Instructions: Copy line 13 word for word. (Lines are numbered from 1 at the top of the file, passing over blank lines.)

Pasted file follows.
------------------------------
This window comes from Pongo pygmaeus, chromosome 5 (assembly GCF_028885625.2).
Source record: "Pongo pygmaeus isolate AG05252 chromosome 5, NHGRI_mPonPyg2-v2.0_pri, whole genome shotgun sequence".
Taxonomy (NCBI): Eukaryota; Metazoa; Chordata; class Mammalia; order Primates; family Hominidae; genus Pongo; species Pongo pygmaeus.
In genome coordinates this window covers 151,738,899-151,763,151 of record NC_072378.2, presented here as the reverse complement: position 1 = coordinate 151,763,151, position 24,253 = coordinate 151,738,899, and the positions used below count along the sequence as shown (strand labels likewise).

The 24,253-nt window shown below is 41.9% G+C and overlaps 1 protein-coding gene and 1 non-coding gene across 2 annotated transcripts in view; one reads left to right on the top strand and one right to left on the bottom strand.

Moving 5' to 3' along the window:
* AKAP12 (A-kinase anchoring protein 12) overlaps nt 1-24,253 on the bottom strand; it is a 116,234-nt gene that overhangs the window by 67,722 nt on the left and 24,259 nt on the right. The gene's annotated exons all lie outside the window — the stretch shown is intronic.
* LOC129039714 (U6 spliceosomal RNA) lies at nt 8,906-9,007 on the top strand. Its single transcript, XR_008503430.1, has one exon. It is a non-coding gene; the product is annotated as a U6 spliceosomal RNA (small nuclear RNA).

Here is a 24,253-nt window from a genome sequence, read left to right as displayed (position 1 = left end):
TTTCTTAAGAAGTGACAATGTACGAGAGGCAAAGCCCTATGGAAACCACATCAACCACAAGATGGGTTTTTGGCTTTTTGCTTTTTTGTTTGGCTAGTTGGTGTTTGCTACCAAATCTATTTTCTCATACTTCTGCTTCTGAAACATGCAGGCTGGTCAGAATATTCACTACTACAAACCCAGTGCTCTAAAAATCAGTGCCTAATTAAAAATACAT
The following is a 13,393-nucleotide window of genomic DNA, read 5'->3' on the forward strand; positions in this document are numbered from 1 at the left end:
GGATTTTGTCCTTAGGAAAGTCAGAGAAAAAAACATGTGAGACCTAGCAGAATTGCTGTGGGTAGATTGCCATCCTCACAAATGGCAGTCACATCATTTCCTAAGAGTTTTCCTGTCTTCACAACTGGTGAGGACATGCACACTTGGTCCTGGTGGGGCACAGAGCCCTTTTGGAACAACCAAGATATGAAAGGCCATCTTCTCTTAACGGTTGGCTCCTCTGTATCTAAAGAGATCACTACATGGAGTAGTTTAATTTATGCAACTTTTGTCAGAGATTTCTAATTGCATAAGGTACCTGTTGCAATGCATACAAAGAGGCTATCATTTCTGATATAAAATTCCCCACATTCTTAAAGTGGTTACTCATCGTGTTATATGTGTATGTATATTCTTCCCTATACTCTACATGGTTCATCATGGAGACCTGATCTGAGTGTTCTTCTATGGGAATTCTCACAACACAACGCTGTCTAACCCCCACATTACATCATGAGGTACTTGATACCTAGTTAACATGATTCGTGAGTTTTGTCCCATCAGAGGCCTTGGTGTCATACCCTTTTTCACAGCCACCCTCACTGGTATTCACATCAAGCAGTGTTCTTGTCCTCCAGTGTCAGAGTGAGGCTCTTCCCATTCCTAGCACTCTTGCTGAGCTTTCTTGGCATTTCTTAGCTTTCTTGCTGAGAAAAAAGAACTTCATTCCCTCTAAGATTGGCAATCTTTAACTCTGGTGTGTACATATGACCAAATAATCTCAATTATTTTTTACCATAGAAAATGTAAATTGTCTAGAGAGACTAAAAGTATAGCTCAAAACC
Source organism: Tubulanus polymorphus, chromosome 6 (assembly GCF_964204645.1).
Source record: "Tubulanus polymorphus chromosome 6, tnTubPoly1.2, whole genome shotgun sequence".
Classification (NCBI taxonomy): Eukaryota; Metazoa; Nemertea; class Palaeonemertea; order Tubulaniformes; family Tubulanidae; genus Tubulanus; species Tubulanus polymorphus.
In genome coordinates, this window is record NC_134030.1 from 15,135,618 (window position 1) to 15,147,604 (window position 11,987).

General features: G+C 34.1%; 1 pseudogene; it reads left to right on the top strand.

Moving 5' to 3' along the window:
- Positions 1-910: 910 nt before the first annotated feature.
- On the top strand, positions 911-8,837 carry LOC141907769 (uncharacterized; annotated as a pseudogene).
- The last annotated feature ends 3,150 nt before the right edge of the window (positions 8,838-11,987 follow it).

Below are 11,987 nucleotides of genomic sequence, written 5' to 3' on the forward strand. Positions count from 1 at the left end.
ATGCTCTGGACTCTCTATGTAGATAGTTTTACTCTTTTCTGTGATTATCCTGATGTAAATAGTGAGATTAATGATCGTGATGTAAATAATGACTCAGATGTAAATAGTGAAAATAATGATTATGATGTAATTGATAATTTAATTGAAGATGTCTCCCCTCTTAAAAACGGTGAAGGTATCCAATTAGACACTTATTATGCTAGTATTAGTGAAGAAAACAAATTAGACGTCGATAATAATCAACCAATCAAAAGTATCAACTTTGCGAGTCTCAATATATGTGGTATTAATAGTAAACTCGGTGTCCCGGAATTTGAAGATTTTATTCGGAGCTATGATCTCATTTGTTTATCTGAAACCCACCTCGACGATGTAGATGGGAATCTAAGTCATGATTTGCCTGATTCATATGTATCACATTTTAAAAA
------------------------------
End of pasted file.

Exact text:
Source organism: Tubulanus polymorphus, chromosome 6 (assembly GCF_964204645.1).